PHOENIX — Federal officials agreed to analyze — and revise if necessary — their programs to catch predators in Arizona to ensure that they do not also harm the endangered ocelot.
In a deal spelled out in new federal court documents, the Department of Agriculture and the Fish and Wildlife Service will examine the risks of how they snare and poison bobcats, coyotes, bears and other predators. More to the point, the agencies are required to consider changes to reduce the chances that the fewer than 100 ocelots remaining in the United States are killed.
Collette Adkins, an attorney and biologist with the Center for Biological Diversity, conceded that the agreement does not provide the original relief sought when her group and the Animal Welfare Institute filed suit last year. That had sought to block further predator trapping in areas where there are ocelots “until the violations of federal law…have been corrected to the satisfaction of this court.”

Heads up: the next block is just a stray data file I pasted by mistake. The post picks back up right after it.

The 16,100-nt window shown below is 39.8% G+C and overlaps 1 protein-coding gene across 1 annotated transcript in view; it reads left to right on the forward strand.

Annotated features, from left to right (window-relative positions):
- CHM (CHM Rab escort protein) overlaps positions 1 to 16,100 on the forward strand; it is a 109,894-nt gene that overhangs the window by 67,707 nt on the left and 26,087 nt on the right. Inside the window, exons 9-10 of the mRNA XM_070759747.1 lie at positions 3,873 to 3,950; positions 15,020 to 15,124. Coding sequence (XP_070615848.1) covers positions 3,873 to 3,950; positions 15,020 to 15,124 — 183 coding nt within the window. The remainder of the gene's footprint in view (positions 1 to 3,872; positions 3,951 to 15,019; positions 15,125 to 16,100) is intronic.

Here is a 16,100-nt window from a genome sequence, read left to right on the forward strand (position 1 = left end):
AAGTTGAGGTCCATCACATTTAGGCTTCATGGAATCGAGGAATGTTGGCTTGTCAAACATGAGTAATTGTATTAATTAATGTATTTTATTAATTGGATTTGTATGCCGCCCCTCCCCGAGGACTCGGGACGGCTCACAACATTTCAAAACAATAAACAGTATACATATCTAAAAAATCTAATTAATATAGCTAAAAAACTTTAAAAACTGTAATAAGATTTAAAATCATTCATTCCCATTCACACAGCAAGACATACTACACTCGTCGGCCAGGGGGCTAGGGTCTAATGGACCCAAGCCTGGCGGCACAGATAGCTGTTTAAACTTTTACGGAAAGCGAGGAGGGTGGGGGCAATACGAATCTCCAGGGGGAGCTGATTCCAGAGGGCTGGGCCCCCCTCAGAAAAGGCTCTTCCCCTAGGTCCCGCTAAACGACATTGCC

In fact, the deal which ends the lawsuit against the federal agencies, does not require that actual changes be made to the trapping programs. Instead, it simply requires that they update what she called an “outdated” analysis, prepared in the 1990s, of their wildlife-control programs in Arizona.
But Adkins said she believes changes will be suggested “which I suspect will be banning certain practices where ocelots live,” she said.
If nothing else, Adkins said, an updated plan will account for what appears to be an increasing Arizona habitat for the cats.
“There’s been several recent…
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